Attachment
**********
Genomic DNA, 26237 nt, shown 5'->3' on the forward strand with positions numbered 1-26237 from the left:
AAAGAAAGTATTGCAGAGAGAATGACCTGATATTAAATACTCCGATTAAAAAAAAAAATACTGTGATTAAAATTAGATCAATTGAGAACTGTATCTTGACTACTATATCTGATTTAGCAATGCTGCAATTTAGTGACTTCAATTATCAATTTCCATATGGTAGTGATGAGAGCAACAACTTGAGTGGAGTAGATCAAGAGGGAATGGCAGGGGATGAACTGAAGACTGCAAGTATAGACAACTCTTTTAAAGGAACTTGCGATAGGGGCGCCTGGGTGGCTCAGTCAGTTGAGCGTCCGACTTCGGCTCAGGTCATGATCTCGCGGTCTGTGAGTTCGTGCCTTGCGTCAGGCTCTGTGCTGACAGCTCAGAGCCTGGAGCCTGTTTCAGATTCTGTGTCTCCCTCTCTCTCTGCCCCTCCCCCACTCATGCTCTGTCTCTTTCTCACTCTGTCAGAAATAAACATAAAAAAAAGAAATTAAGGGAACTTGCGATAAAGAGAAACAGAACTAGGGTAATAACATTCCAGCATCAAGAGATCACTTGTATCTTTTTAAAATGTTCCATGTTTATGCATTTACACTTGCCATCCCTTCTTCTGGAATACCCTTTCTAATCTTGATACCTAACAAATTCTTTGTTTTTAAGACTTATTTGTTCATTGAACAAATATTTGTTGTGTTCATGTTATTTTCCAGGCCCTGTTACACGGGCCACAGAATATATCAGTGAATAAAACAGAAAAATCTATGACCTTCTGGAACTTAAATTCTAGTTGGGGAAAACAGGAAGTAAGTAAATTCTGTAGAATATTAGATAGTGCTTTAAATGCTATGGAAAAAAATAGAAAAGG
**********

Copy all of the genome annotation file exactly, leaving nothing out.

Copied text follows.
Genomic DNA, 26237 nt, shown 5'->3' on the forward strand with positions numbered 1-26237 from the left:
AAAGAAAGTATTGCAGAGAGAATGACCTGATATTAAATACTCCGATTAAAAAAAAAAATACTGTGATTAAAATTAGATCAATTGAGAACTGTATCTTGACTACTATATCTGATTTAGCAATGCTGCAATTTAGTGACTTCAATTATCAATTTCCATATGGTAGTGATGAGAGCAACAACTTGAGTGGAGTAGATCAAGAGGGAATGGCAGGGGATGAACTGAAGACTGCAAGTATAGACAACTCTTTTAAAGGAACTTGCGATAGGGGCGCCTGGGTGGCTCAGTCAGTTGAGCGTCCGACTTCGGCTCAGGTCATGATCTCGCGGTCTGTGAGTTCGTGCCTTGCGTCAGGCTCTGTGCTGACAGCTCAGAGCCTGGAGCCTGTTTCAGATTCTGTGTCTCCCTCTCTCTCTGCCCCTCCCCCACTCATGCTCTGTCTCTTTCTCACTCTGTCAGAAATAAACATAAAAAAAAGAAATTAAGGGAACTTGCGATAAAGAGAAACAGAACTAGGGTAATAACATTCCAGCATCAAGAGATCACTTGTATCTTTTTAAAATGTTCCATGTTTATGCATTTACACTTGCCATCCCTTCTTCTGGAATACCCTTTCTAATCTTGATACCTAACAAATTCTTTGTTTTTAAGACTTATTTGTTCATTGAACAAATATTTGTTGTGTTCATGTTATTTTCCAGGCCCTGTTACACGGGCCACAGAATATATCAGTGAATAAAACAGAAAAATCTATGACCTTCTGGAACTTAAATTCTAGTTGGGGAAAACAGGAAGTAAGTAAATTCTGTAGAATATTAGATAGTGCTTTAAATGCTATGGAAAAAAATAGAAAAGG